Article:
Assembly Speaker Carl Heastie and Education Committee Chair Catherine Nolan today announced passage of a bill (A.10475) to eliminate the mandate that state created or administered tests be used to determine a teacher or principal's evaluation. The legislation will allow school districts and teachers to negotiate an effective and fair evaluation system to meet the diverse needs of their students and communities. The changes are an outgrowth of ongoing discussions for the past several weeks between the Assembly Majority Conference, the Governor and educators.
"The Assembly Majority is dedicated to ensuring that all of New York's students receive an education that will prepare them for successful futures. But it has become increasingly clear that standardized tests do not fully account for the diversity of our student populations," Speaker Heastie said. "Our legislation reflects that the performance of our teachers and students may not be accurately reflected in these test scores, and it makes commonsense reforms to ensure that teachers can give our students the best possible education."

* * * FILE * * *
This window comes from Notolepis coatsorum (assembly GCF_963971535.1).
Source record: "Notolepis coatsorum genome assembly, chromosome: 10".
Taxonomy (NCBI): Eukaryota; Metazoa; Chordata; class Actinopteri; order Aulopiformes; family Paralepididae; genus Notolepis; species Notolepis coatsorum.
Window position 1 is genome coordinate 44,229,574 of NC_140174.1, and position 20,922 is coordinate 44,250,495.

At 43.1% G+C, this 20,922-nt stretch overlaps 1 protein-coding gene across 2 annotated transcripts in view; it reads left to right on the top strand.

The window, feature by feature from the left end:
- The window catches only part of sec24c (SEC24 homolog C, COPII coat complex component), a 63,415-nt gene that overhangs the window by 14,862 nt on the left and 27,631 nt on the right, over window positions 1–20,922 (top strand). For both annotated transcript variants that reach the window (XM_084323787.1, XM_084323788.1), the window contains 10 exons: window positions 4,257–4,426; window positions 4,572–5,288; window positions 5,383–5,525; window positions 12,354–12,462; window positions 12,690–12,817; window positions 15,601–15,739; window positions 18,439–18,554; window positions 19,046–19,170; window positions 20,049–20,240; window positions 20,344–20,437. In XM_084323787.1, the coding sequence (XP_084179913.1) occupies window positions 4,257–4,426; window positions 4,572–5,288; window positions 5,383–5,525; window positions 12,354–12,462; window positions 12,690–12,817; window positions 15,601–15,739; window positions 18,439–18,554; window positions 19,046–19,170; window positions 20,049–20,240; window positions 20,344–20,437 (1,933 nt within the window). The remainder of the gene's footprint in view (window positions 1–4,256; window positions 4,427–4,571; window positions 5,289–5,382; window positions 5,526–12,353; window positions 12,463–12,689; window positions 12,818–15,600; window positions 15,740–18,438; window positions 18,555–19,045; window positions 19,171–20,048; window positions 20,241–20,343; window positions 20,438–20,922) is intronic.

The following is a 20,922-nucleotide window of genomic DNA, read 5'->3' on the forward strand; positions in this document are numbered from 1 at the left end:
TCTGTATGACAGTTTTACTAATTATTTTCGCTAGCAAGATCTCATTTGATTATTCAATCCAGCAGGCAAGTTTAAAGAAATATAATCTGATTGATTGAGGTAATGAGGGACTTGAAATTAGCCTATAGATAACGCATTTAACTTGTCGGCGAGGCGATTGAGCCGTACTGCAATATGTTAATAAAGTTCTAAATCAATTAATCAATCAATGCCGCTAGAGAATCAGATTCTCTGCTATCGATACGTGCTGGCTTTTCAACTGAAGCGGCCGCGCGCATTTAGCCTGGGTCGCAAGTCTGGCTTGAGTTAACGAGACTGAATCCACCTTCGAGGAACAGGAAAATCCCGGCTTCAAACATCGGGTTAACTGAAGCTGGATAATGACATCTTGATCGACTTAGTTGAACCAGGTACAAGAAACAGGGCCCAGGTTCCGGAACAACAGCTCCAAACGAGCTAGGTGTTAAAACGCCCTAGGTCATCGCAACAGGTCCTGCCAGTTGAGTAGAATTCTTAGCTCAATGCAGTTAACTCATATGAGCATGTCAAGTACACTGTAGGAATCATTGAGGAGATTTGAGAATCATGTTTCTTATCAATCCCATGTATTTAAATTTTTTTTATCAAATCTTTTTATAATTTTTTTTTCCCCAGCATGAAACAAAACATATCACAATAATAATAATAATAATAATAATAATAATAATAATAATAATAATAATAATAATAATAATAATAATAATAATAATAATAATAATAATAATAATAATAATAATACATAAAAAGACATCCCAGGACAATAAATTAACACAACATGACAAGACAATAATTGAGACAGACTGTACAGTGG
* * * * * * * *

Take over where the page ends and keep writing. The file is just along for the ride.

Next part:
"As the legislature and executive have grappled with this complex issue over the last few years it is clear that we need to step back and let local communities, experienced educators and the NYS Education Department and Board of Regents work out the best balance to evaluate teachers and move students forward," said Assemblywoman Catherine Nolan.
The legislation would remove the mandate that state created or administered assessments be used to evaluate a teacher's or principal's performance. The Commissioner of Education would be required to promulgate regulations providing alternative assessments for districts that choose not to use state assessments. The selection and use of assessments would be subject to collective bargaining. The bill would also eliminate the use of the state-provided growth model in a teacher or principal's evaluation. All teachers would be required to have a student learning objective (SLO) consistent with a goal-setting process determined or developed by the Commissioner.
The legislation would also eliminate the use of certain rules to determine a teacher or principal's overall rating, and make permanent provisions that prohibit grades three through eight ELA or math state assessments scores from being included on a student's permanent record.